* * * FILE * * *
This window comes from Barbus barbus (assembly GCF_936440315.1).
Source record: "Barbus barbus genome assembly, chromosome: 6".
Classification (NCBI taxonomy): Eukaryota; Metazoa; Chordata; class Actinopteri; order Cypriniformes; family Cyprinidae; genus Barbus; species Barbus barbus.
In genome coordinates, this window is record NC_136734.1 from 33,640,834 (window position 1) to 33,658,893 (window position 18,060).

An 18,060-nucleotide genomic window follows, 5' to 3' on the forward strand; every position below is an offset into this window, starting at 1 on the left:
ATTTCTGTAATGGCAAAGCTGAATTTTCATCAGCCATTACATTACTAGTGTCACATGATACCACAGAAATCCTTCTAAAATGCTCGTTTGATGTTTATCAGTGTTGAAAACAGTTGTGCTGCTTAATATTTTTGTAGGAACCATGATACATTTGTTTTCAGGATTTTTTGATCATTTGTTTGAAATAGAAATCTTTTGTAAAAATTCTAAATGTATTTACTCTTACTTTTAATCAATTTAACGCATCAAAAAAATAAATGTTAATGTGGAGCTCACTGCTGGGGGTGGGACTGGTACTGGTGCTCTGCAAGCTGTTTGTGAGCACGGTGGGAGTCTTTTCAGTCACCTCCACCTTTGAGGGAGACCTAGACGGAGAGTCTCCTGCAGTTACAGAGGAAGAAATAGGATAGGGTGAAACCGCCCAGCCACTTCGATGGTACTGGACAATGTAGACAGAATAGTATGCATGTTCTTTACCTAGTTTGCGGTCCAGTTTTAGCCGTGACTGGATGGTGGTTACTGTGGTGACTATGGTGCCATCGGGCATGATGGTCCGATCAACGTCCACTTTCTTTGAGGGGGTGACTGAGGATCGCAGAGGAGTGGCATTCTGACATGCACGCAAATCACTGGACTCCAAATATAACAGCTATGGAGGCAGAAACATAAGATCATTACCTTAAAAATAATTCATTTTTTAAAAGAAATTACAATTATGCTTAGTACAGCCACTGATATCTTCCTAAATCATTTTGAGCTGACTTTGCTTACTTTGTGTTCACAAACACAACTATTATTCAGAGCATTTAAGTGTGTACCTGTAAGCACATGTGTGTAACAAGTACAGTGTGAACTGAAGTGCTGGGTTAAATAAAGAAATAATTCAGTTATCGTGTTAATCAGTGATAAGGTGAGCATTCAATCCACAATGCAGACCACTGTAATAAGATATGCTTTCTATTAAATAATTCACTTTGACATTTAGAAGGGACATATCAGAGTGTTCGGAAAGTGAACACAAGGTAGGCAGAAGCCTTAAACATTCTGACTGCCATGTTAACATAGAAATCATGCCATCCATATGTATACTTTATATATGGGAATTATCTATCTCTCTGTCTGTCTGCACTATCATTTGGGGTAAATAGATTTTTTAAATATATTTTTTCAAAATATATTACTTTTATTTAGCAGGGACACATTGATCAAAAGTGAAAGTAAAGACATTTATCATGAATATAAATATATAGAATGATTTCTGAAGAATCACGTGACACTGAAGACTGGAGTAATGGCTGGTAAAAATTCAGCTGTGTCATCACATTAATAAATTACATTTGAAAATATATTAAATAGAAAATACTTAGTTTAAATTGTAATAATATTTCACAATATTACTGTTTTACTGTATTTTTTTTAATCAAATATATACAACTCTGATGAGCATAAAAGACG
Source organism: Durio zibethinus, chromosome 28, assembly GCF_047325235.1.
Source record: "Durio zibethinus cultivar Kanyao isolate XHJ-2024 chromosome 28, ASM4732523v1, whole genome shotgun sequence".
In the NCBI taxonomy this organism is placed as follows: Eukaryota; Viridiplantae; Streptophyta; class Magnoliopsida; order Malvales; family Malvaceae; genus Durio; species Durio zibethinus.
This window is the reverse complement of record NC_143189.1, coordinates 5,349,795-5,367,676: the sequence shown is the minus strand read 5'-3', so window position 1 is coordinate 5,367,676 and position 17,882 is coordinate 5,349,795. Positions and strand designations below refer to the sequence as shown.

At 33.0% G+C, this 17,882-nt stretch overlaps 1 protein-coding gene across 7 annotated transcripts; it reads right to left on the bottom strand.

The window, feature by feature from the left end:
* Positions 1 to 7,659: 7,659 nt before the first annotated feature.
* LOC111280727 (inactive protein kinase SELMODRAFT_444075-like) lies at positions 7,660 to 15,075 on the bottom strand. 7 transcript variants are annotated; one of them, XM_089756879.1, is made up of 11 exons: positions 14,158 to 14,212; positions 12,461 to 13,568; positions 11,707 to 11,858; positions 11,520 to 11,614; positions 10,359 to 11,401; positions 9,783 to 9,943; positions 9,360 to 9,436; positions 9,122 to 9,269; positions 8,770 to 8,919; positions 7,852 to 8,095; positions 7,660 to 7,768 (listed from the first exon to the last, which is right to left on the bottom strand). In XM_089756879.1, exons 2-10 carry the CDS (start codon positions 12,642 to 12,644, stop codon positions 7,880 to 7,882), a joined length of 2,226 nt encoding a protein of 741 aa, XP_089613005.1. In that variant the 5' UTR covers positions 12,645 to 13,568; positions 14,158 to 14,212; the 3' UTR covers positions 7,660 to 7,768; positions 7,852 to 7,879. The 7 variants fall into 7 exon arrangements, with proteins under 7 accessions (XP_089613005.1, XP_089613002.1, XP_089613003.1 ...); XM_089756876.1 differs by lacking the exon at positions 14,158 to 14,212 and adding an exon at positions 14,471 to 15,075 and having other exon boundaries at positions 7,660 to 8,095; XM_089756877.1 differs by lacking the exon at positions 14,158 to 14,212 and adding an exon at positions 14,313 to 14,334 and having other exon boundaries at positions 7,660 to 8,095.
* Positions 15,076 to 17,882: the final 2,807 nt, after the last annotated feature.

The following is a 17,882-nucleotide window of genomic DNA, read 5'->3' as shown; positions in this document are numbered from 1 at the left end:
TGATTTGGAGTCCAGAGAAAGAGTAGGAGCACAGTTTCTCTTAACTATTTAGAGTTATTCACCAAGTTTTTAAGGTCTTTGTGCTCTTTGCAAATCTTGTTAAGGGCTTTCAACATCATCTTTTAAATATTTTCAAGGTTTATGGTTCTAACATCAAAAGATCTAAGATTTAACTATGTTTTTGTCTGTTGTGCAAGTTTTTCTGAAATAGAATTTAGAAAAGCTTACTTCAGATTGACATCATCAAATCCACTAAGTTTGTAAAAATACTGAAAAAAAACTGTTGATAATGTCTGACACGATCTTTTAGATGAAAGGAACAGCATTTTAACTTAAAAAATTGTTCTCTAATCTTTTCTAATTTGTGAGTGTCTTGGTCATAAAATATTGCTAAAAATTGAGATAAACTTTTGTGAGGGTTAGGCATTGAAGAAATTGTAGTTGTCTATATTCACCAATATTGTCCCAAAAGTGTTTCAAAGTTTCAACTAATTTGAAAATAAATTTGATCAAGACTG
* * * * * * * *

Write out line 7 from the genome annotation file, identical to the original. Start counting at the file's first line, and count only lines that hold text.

Source organism: Durio zibethinus, chromosome 28, assembly GCF_047325235.1.